The Content Slider: A Design Intervention
Okay, it’s time for a bit of a design intervention. The subject? Content sliders. You might call them web sliders, carousels, or any one of their other frequently used names. The point is, these things are EVERYWHERE. At Papercut, our clients frequently request sliders on their websites because they’re such a popular design element, but we often find that they don’t completely understand the implications behind using them. Heck, a large percentage of the sites we do have some kind of slider somewhere on the site – it is hard to look past what everyone else is doing sometimes to see what really works for YOU. We do our best to educate our clients and provide them with beautiful, modern websites that their customers will find easy to access and navigate.
To be blunt, we’re not fans of sliders, hence the point of our discussion today. Below are just a few reasons why we encourage our clients to look beyond web carousels when redesigning their websites.
Low Clickthrough Rate
Clickthrough rate is the percentage of website users who click on any given element within your site. Generally speaking, the purpose of a website slider is to get visitors to click on the content that appears in each slide. However, a decent amount of research suggests that sliders actually have the opposite effect. Think… how many times have you stayed on a site and clicked through a slider completely or even realized there was a slider to click through? Yea, it’s bad.
One of the most frequently referenced pieces of research about carousels is a study conducted by Erik Runyon, the Director of Web Communications and a web developer at the University of Notre Dame. He studied the clickthrough rates on several sliders on the university’s websites and found that, for the main ND.edu site, only about 1% of visitors clicked on the slider. Additionally, the first slide got about 84% of those clicks, and the rest were split evenly across the other four slides. This raises an interesting related point – that content appearing in slides beyond the first position is often hidden from visitors. Many times, especially if navigation elements are too subtle, a visitor won’t realize that a carousel contains additional content and will move on without seeing anything beyond the first slide.
Side Note: Auto-forwarding Carousels
So, have you ever gone to a site and there is this obnoxious area that keeps switching images over and over and over… Oh hey, that is an auto-forwarding carousel – it advances the content automatically without users having to click a navigation button. According to a study by the Nielsen Norman Group, moving content sliders can cause visitors to view content as an advertisement and ignore it completely. Not good at all.
In the words of respected web designer Brad Frost, “carousels are organizational crutches.” In short, he argues that carousels are used as an easy way to satisfy competing interests within an organization by placing all the content at the top of a webpage. This eliminates a crucial part of the web design process – discussions about content structure and strategy. When you eliminate carousels from your design, you are much more likely to spend time thinking about what content actually deserves to be permanently displayed on your site. This also leads to valuable talks about your goals and what you want visitors to do when they land on your website, making it a much more effective marketing tool for your organization in the long run. We find that it can be hard for organizations to objectively look at what kind of content should be on pages, but taking a step back and attempting to understand what your target audience is looking for is crucial to the success of your site.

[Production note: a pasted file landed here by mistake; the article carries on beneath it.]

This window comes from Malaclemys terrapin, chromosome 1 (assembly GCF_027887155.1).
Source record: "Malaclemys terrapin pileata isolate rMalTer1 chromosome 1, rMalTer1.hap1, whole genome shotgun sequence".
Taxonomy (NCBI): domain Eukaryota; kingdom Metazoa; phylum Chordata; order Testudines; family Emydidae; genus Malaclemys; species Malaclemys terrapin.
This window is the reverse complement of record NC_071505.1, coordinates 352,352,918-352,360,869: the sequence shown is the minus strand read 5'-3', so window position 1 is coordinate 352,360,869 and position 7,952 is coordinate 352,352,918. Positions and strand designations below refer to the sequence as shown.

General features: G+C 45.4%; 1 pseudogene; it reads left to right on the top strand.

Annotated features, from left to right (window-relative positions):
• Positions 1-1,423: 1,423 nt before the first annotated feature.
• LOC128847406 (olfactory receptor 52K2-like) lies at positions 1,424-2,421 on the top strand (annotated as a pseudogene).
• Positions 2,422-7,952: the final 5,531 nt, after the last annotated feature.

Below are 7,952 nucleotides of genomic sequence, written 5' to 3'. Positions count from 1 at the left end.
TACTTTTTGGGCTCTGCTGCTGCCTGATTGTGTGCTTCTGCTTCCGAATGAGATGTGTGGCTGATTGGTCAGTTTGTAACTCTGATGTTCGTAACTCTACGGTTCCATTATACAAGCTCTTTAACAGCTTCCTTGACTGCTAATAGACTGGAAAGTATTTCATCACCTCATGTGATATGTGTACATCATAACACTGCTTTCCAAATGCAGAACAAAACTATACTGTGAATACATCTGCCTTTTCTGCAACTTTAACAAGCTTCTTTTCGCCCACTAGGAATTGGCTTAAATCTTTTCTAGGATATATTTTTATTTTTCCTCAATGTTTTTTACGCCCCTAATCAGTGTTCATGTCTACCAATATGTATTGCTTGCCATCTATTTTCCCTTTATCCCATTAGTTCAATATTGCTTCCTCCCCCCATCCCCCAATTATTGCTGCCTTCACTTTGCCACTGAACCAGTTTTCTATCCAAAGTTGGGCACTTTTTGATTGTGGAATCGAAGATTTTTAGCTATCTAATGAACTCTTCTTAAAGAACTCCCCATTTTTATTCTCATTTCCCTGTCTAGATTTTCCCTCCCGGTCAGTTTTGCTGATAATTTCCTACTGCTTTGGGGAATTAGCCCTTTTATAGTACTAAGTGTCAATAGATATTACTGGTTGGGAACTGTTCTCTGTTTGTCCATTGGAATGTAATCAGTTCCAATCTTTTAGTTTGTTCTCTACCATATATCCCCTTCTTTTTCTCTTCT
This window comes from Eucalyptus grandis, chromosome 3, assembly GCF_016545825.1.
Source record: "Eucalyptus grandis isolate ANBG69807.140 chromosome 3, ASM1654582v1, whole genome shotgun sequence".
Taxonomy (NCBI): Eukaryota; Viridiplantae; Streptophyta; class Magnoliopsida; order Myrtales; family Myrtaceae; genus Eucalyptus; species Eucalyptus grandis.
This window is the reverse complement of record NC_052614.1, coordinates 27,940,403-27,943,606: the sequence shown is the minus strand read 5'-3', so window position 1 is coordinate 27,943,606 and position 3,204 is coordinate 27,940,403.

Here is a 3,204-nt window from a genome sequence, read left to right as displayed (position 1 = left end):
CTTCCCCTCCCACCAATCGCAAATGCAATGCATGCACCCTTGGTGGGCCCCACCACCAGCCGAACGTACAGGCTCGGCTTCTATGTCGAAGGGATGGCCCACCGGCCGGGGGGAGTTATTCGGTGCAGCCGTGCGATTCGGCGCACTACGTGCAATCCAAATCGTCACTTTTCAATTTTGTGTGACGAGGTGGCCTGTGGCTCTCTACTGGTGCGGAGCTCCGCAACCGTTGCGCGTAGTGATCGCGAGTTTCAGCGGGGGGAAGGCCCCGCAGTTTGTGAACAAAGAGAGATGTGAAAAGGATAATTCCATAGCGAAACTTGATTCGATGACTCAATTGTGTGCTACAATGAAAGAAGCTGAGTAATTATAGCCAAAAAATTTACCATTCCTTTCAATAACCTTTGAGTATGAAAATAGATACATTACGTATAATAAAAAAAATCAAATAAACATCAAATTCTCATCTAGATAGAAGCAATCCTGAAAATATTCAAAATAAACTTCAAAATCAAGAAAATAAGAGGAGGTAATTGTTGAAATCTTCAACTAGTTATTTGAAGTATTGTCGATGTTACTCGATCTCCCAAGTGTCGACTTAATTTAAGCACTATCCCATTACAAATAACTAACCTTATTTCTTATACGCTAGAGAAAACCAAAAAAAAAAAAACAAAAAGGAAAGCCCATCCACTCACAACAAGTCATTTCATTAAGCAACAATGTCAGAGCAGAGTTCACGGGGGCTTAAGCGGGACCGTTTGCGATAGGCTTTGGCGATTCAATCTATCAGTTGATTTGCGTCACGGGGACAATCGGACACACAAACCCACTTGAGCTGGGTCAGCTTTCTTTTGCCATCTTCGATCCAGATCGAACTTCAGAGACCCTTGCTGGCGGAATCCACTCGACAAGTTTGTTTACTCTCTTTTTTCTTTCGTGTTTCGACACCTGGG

Using website sliders can open your site up to a host of usability issues, all of which are bad for your visitors and some of which can even harm your site’s SEO. For example (again pulling from Brad Frost’s insightful observations), carousels add a level of complexity to your site, both in terms of placing additional burdens on the user and extra technical requirements. Sliders require additional scripts and coding in order to function properly, and the more elements you add, the more likely something is to break.
In terms of their effect on SEO, web carousels that use large images can slow your site down because they take longer to load. Slower load times can have a negative impact on your SEO because they affect your user experience, and search engines don’t want to reward sites that offer a bad UX. Google announced that they were using site speed as a ranking factor back in 2010, and it still remains an important signal.
Additionally, Harrison Jones points out in an article over at Search Engine Land that sliders can often be used to replace content, which is invaluable for SEO. Sliders can be used at the expense of the vital, HTML-based content that helps your site rank for organic search terms. If there aren’t any words on the page, your site’s chances of appearing in Google’s search results are drastically reduced.
Consider an Alternative
What this all boils down to is that your site doesn’t have to have a content slider and, in all honesty, it probably doesn’t need one. Good web design that incorporates visual cues with content can achieve the same objectives you thought you needed a slider for and will likely show better results. Take the time to step back and really understand what it is you are trying to say to your audience and how you want them to get there. It is easy to look at what everyone else is doing and find a comfort in copying their choices – but many times your project will be more successful if you create experiences that are simple and tailored for your audience.
Want to know more? Leave a comment below and let’s talk about it!